Every day a different drink. Not just how to make them, but a detailed review of how they actually taste, photos of the drinks, and stories along the way. Starting from the beginning, The Bartender's Black Book will be our guide, taking us
(and our livers) on a journey from which we may never recover. Cheers!
February 23, 2011
#54: Ambush Coffee
1 oz Amaretto
Fill with hot black coffee, top with whipped cream and sprinkle with shaved almonds, then dribble 4-5 drops Green Creme de Menthe on top.
Let's talk about Irish Whiskey.
Key regulations defining Irish whiskey and its production were established by the Irish Whiskey Act of 1980 and are relatively simple (for example, in comparison with those for Scotch whisky or American whiskey). Here's the basics:
• Irish whiskey must be distilled and aged in the Republic of Ireland or in Northern Ireland. (duh)
• The contained spirits must be distilled to an alcohol by volume level of less than 94.8% from a yeast-fermented mash of cereal grains in such a way that the distillate has an aroma and flavor derived from the materials used. (glad it won't smell like something that's not in there! Guess that keeps the roadkill-mash crowd in Kentucky out of the running. There are SOME standards left)
• The product must be aged for at least three years in wooden casks. (I have underwear older than this, although I have no idea what that means)
• If the spirits comprise a blend of two or more such distillates, the product is referred to as a "Blended" Irish whiskey. (again, duh. although I see the point here. Spell out any numbering for the drinkers. Saves trouble later.)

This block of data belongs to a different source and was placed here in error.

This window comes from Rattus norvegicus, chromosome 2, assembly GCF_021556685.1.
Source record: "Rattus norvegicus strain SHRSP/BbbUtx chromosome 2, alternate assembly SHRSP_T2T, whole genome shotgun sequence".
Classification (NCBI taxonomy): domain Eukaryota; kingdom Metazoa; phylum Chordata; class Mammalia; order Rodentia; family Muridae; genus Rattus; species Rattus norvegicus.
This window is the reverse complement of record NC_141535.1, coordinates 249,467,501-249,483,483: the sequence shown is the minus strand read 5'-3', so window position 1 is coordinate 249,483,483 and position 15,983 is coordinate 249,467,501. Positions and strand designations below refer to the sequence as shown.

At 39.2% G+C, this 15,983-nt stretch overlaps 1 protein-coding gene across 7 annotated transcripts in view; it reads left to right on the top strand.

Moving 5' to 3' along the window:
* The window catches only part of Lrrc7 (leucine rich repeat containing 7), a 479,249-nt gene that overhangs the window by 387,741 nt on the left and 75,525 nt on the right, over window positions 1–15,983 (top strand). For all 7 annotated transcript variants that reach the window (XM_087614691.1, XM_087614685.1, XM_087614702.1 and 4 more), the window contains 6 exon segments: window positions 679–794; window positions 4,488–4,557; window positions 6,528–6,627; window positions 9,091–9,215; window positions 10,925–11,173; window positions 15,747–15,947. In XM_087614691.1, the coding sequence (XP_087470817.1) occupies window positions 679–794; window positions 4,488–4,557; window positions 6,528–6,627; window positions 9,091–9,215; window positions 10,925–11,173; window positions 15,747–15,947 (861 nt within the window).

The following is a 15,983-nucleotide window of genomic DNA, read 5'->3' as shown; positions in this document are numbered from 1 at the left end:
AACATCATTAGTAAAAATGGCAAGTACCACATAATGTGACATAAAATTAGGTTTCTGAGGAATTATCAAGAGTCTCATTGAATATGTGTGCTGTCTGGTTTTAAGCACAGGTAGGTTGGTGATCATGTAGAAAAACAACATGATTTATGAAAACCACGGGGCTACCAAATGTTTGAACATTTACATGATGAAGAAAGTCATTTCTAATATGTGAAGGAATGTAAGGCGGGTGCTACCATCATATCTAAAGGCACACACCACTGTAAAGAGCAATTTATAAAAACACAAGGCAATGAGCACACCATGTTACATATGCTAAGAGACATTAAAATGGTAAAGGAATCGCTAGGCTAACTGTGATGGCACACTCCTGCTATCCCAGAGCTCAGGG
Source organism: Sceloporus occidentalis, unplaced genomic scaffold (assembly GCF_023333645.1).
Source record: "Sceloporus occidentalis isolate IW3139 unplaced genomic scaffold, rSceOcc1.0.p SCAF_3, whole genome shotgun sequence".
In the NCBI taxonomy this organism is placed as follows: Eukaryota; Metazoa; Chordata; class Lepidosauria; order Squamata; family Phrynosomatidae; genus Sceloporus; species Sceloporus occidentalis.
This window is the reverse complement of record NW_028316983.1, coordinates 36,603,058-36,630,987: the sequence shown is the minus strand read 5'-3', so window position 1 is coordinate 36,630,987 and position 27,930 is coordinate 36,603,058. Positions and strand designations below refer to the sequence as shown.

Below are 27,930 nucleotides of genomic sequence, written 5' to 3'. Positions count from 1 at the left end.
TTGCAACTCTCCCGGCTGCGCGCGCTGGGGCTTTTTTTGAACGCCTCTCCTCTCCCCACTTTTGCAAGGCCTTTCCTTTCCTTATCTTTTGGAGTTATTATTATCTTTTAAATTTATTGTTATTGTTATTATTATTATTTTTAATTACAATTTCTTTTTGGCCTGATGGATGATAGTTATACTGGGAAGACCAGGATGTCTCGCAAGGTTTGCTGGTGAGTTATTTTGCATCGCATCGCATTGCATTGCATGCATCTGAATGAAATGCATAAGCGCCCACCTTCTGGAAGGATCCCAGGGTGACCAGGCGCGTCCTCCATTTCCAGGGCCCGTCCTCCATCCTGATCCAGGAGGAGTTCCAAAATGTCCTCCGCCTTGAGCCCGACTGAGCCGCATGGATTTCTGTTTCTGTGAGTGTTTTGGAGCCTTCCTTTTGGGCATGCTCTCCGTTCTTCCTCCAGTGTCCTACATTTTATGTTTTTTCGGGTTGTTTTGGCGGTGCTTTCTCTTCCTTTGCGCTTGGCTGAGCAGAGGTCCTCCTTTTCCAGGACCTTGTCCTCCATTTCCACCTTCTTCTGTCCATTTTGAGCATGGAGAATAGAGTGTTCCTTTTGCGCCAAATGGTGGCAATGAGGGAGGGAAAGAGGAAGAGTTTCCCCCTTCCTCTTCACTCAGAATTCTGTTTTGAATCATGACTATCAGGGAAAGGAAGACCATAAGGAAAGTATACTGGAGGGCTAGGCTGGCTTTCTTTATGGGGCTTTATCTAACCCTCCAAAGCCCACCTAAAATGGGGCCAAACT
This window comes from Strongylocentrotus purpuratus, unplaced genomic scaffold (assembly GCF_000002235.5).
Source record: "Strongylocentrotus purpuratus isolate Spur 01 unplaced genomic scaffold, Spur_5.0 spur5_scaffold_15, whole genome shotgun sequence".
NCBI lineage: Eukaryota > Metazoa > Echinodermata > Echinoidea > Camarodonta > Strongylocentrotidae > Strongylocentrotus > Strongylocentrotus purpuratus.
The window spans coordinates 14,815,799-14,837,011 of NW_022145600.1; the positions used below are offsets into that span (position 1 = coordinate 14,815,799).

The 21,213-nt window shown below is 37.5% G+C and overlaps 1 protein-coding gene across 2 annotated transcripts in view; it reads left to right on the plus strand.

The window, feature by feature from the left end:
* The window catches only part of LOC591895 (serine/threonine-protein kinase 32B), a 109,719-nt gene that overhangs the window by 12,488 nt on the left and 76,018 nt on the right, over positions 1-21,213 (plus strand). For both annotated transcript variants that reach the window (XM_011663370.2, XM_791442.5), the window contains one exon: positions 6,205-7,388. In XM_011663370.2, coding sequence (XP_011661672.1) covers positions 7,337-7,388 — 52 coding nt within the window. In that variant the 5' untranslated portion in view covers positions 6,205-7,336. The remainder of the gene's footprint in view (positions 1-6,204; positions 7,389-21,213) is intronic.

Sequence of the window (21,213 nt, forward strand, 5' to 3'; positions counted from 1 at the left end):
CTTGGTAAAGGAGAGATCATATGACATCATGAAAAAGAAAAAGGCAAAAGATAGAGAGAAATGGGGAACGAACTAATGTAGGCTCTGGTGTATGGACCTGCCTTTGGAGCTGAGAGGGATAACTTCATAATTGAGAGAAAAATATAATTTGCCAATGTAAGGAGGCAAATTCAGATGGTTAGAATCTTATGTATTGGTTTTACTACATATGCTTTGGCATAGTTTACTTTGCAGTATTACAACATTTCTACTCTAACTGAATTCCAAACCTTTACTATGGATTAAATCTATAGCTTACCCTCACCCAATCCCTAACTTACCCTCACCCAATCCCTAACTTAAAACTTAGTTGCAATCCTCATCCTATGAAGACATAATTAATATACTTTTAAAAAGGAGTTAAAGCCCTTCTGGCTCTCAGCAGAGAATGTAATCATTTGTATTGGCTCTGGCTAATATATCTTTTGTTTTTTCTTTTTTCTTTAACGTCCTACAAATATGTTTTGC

So, follow those basic rules, and you get a pretty good tasting alcohol, I must say. Very different from what we call whiskey here in America. Smooth, sometimes smokey, more oaky than American (at least what I've had), and definitely strong on the taste. I can see why people get passionate about their whiskey. It just has a special something that most other liquors don't, a character that is all it's own, and every one is different, unique, and special in its own way. (good god, did I just write that?)
On to the drink. This had a strong coffee flavor, with the Irish Whiskey providing an equally strong backdrop. The Amaretto did not make much of an appearance though. I couldn't really taste it, even though after I took the photo and stirred everything up to blend and get the full flavors.
As the whipped cream melted into the coffee, it mellowed the flavor substantially and made this into a nice after dinner drink. When you get to that point, you can taste the mint drops on top, which makes for a nice touch with the almonds.
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